What state are you in?
No, it wasn't multiple choice
This must be hard for you but as others have already said, you needed to read the instructions and follow them especially when you realized you got 333.3 and there was another option for 333. This is when you should really take an extra second and look up at the instructions AGAIN just to make sure. This isn't really who is smart here but who can follow instructions and it looks like they got 4 of you.
Check out Dr. Perlmutter's books (Grain Brain and Brain Maker) ... although you don't have time to read them, I know. They are fantastic. He also has a great website full of articles, etc.
The effects of chronic stress & lack of sleep are very real, and not something we can just "push through" forever. I'm feeling it, too, and that's just as an (older) mom of 3 + student. I have been unable to properly care for myself due to the ridiculous course load this semester. Not enough hours in the day. You know.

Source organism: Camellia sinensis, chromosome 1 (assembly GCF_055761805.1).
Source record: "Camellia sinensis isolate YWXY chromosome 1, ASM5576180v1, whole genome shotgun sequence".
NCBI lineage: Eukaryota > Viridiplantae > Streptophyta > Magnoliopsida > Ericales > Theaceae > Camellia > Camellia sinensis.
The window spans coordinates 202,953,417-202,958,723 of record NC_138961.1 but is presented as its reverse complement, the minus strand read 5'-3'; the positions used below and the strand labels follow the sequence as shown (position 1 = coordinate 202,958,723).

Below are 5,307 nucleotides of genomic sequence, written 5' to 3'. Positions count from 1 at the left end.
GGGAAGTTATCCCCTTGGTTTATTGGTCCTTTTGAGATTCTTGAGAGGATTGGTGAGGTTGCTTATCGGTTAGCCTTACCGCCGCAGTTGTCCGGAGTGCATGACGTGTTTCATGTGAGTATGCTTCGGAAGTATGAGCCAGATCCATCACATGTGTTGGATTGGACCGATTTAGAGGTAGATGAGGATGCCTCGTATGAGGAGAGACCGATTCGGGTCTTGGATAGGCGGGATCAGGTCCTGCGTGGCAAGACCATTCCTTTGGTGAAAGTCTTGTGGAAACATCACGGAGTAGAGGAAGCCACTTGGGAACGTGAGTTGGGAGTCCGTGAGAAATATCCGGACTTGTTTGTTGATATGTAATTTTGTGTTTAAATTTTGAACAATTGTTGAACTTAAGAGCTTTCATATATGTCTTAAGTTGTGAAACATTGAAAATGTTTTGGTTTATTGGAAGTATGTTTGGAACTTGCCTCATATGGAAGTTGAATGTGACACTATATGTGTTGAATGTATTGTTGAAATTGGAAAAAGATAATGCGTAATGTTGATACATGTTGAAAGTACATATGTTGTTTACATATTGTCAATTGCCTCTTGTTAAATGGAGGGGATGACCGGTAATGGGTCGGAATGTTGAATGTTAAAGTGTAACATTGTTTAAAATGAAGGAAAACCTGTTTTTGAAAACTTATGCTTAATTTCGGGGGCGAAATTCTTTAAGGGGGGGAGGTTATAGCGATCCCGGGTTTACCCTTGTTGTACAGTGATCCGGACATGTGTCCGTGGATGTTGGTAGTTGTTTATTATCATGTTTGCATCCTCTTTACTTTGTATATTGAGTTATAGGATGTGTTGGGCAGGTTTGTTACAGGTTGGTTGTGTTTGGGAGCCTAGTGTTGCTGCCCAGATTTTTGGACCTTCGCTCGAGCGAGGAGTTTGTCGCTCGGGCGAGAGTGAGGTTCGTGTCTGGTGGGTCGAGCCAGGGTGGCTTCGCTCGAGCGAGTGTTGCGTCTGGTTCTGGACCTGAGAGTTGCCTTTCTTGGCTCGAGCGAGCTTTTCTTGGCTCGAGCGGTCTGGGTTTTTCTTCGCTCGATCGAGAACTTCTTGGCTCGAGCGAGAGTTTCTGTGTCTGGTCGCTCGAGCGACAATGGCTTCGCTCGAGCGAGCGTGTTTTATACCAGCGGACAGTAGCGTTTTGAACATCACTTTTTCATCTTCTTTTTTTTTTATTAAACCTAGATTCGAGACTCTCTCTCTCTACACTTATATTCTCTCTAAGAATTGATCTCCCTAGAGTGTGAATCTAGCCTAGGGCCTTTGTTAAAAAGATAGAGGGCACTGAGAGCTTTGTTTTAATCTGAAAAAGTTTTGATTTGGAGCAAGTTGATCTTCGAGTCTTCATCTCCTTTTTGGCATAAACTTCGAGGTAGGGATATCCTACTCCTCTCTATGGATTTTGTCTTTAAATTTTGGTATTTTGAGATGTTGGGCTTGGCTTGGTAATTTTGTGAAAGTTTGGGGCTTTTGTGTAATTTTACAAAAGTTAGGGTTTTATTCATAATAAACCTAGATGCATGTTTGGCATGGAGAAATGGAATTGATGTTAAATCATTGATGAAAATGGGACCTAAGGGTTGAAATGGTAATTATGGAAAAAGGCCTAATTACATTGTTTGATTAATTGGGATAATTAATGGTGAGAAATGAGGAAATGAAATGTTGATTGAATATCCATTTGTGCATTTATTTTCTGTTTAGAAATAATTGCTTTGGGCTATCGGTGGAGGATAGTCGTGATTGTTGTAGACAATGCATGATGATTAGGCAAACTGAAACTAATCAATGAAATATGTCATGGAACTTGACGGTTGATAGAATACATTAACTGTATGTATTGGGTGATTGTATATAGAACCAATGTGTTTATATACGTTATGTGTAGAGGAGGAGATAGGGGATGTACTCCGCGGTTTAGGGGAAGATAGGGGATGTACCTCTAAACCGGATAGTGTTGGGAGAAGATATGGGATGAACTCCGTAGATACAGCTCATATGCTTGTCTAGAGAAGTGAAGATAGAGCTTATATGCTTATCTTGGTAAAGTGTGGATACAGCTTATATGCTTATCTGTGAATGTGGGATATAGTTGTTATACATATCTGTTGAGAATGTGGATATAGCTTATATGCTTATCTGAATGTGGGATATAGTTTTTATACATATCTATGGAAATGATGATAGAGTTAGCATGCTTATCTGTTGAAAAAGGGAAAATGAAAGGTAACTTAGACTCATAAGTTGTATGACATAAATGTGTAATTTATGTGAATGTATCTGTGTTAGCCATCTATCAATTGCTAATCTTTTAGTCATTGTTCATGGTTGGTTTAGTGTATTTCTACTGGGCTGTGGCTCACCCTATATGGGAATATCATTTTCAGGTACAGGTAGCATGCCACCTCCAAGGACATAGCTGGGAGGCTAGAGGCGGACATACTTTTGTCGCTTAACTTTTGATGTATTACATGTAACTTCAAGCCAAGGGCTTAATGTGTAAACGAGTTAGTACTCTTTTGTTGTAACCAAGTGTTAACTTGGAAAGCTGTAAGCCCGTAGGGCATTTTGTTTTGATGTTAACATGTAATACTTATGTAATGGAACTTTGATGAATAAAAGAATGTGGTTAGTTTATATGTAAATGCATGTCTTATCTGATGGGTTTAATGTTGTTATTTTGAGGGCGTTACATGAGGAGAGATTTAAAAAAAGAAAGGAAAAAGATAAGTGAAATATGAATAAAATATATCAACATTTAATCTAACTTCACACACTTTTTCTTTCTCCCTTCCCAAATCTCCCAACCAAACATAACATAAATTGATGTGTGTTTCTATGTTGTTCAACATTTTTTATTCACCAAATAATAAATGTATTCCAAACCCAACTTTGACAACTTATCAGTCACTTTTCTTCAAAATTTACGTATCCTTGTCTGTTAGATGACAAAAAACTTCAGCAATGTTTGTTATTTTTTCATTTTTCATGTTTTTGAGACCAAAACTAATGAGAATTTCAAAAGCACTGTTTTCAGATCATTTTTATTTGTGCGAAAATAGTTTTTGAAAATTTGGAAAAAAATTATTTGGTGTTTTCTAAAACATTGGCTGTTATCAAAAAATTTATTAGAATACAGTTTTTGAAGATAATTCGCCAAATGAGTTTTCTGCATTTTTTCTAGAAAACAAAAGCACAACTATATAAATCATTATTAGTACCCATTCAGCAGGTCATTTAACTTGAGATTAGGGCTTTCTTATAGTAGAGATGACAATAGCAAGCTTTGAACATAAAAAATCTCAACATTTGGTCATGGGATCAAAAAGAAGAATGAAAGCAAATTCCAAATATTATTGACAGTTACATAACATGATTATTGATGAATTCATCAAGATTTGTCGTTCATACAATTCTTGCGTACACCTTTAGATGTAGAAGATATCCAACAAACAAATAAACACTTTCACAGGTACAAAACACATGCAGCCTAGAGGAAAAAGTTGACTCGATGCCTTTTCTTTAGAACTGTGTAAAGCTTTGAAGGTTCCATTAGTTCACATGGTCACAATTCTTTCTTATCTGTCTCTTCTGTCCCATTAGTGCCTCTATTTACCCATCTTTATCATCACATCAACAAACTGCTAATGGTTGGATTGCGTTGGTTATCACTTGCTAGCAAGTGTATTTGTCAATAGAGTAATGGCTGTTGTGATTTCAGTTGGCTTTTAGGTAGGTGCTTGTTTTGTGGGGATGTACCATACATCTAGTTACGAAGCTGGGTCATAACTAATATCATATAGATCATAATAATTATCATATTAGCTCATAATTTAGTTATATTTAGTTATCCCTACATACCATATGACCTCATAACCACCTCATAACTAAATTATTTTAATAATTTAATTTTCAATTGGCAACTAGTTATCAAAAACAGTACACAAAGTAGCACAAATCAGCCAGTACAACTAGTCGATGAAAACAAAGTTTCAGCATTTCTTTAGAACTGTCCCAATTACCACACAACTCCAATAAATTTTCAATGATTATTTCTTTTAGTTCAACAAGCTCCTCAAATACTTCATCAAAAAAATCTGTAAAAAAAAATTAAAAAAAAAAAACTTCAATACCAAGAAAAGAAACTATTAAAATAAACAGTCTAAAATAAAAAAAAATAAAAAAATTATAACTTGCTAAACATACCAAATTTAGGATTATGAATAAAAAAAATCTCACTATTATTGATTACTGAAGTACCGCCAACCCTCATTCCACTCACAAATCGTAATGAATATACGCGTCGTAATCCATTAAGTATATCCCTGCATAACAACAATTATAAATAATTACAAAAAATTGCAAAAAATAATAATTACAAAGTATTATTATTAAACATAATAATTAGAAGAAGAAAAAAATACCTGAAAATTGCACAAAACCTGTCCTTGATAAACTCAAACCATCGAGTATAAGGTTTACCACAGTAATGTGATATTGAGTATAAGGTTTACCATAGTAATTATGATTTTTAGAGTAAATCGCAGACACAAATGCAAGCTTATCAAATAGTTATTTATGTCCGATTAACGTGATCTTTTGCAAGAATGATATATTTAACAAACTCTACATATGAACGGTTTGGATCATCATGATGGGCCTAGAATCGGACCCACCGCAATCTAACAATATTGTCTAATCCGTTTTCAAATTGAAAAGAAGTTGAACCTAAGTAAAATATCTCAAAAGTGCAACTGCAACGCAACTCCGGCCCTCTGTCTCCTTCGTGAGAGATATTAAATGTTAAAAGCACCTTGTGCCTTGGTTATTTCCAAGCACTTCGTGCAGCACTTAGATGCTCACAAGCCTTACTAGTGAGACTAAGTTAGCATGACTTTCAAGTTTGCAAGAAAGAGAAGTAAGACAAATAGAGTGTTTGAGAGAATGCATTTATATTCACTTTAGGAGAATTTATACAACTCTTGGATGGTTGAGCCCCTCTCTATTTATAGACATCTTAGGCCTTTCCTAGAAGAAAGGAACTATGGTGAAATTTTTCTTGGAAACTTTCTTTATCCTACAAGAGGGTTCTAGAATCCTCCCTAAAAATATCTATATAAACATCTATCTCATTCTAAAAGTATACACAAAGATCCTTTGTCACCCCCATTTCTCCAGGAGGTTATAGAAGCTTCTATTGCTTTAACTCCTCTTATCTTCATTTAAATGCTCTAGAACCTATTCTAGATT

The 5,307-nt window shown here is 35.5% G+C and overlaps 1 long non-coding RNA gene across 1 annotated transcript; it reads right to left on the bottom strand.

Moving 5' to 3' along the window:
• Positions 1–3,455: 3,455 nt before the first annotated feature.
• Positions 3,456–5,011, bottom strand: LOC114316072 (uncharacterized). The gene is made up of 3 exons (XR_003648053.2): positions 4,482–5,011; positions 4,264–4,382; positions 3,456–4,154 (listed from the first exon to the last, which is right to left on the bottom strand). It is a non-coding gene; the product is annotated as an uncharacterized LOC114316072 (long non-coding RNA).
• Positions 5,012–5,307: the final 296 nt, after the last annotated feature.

I started out with a bang -- and now it feels more like a fizzle.
Good to hear from you. My semester is going OK I guess. I am taking advanced anatomy and physiology, microbiology, MedSurg 2, and mental health. Of course all of the clinicals that go along with that. It's nuts, but I had no other choice. One day at a time, for sure. And counting down to our 3-week break.
Summer for us is mother baby. They are doing it in eight weeks for the first time. And we have a new instructor, who has not taught it before, but we had her for pharmacology and I really like her. We don't have a clinical schedule yet, but I hear it is going to be a jampacked eight weeks. At least I will have these sciences done & just nursing classes to focus on. I'm tired. A little burnt out. But grades are good.
In the army we do. I dont start nursing school till this Fall, right now Im just taking pre-reqs.
Do civilian students not use each other for IV practice?
And it closes off my airway, period.
37Changes, being subjected to second-hand smoke on a daily basis is NOT about the smell or the frequent breaks smokers take when their nonsmoking coworkers don't get a break at all. It's about my right as a human being and an asthmatic TO BREATHE. Asthma can be life-threatening for me as well as for patients, yet I am expected to have compassion for people addicted to cigarettes! I'm addicted to breathing yet where's the compassion for me?